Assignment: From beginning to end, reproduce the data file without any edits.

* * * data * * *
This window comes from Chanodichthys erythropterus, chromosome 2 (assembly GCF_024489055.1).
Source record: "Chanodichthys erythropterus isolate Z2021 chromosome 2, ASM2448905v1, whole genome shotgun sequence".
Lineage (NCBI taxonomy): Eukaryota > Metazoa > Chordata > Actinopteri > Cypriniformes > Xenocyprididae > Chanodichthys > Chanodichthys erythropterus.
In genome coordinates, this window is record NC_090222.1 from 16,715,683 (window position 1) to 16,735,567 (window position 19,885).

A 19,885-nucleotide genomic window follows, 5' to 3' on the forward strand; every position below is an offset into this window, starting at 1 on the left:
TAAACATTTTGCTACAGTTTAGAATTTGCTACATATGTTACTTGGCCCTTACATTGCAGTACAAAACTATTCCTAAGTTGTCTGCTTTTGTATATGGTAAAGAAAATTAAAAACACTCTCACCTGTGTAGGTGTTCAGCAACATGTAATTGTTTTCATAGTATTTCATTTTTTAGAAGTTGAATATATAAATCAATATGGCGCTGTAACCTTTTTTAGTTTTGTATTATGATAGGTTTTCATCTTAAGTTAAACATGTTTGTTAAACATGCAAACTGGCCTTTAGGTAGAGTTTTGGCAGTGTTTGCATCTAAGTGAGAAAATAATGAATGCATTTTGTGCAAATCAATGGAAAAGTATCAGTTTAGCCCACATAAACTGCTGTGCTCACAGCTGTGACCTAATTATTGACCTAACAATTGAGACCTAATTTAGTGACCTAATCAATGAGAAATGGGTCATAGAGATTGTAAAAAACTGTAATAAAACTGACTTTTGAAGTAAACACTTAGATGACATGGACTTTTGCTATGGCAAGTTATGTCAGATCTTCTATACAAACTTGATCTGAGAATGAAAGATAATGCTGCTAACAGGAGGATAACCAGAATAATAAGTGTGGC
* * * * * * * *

This window comes from Chanodichthys erythropterus, chromosome 2 (assembly GCF_024489055.1).
Source record: "Chanodichthys erythropterus isolate Z2021 chromosome 2, ASM2448905v1, whole genome shotgun sequence".
Lineage (NCBI taxonomy): Eukaryota > Metazoa > Chordata > Actinopteri > Cypriniformes > Xenocyprididae > Chanodichthys > Chanodichthys erythropterus.
In genome coordinates, this window is record NC_090222.1 from 16,715,683 (window position 1) to 16,735,567 (window position 19,885).

A 19,885-nucleotide genomic window follows, 5' to 3' on the forward strand; every position below is an offset into this window, starting at 1 on the left:
TAAACATTTTGCTACAGTTTAGAATTTGCTACATATGTTACTTGGCCCTTACATTGCAGTACAAAACTATTCCTAAGTTGTCTGCTTTTGTATATGGTAAAGAAAATTAAAAACACTCTCACCTGTGTAGGTGTTCAGCAACATGTAATTGTTTTCATAGTATTTCATTTTTTAGAAGTTGAATATATAAATCAATATGGCGCTGTAACCTTTTTTAGTTTTGTATTATGATAGGTTTTCATCTTAAGTTAAACATGTTTGTTAAACATGCAAACTGGCCTTTAGGTAGAGTTTTGGCAGTGTTTGCATCTAAGTGAGAAAATAATGAATGCATTTTGTGCAAATCAATGGAAAAGTATCAGTTTAGCCCACATAAACTGCTGTGCTCACAGCTGTGACCTAATTATTGACCTAACAATTGAGACCTAATTTAGTGACCTAATCAATGAGAAATGGGTCATAGAGATTGTAAAAAACTGTAATAAAACTGACTTTTGAAGTAAACACTTAGATGACATGGACTTTTGCTATGGCAAGTTATGTCAGATCTTCTATACAAACTTGATCTGAGAATGAAAGATAATGCTGCTAACAGGAGGATAACCAGAATAATAAGTGTGGC